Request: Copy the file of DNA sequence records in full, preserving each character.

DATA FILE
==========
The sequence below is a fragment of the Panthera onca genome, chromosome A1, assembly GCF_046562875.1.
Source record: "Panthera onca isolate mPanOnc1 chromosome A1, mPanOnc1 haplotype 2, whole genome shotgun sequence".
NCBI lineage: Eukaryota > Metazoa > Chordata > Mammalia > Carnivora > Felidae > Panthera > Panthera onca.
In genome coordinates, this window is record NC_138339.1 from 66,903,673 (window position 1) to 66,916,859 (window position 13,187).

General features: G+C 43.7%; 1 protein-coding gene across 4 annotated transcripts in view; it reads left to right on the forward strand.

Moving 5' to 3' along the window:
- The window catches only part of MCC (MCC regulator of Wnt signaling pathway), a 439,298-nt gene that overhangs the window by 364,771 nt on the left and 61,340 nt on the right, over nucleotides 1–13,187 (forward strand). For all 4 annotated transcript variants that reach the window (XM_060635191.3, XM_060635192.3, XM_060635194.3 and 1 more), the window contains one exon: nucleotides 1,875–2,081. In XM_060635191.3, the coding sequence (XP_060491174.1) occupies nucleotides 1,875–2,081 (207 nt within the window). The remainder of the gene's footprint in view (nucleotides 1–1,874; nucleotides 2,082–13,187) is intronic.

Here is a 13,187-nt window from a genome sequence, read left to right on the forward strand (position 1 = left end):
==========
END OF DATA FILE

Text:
The sequence below is a fragment of the Panthera onca genome, chromosome A1, assembly GCF_046562875.1.
Source record: "Panthera onca isolate mPanOnc1 chromosome A1, mPanOnc1 haplotype 2, whole genome shotgun sequence".
NCBI lineage: Eukaryota > Metazoa > Chordata > Mammalia > Carnivora > Felidae > Panthera > Panthera onca.
In genome coordinates, this window is record NC_138339.1 from 66,903,673 (window position 1) to 66,916,859 (window position 13,187).

General features: G+C 43.7%; 1 protein-coding gene across 4 annotated transcripts in view; it reads left to right on the forward strand.

Moving 5' to 3' along the window:
- The window catches only part of MCC (MCC regulator of Wnt signaling pathway), a 439,298-nt gene that overhangs the window by 364,771 nt on the left and 61,340 nt on the right, over nucleotides 1–13,187 (forward strand). For all 4 annotated transcript variants that reach the window (XM_060635191.3, XM_060635192.3, XM_060635194.3 and 1 more), the window contains one exon: nucleotides 1,875–2,081. In XM_060635191.3, the coding sequence (XP_060491174.1) occupies nucleotides 1,875–2,081 (207 nt within the window). The remainder of the gene's footprint in view (nucleotides 1–1,874; nucleotides 2,082–13,187) is intronic.

Here is a 13,187-nt window from a genome sequence, read left to right on the forward strand (position 1 = left end):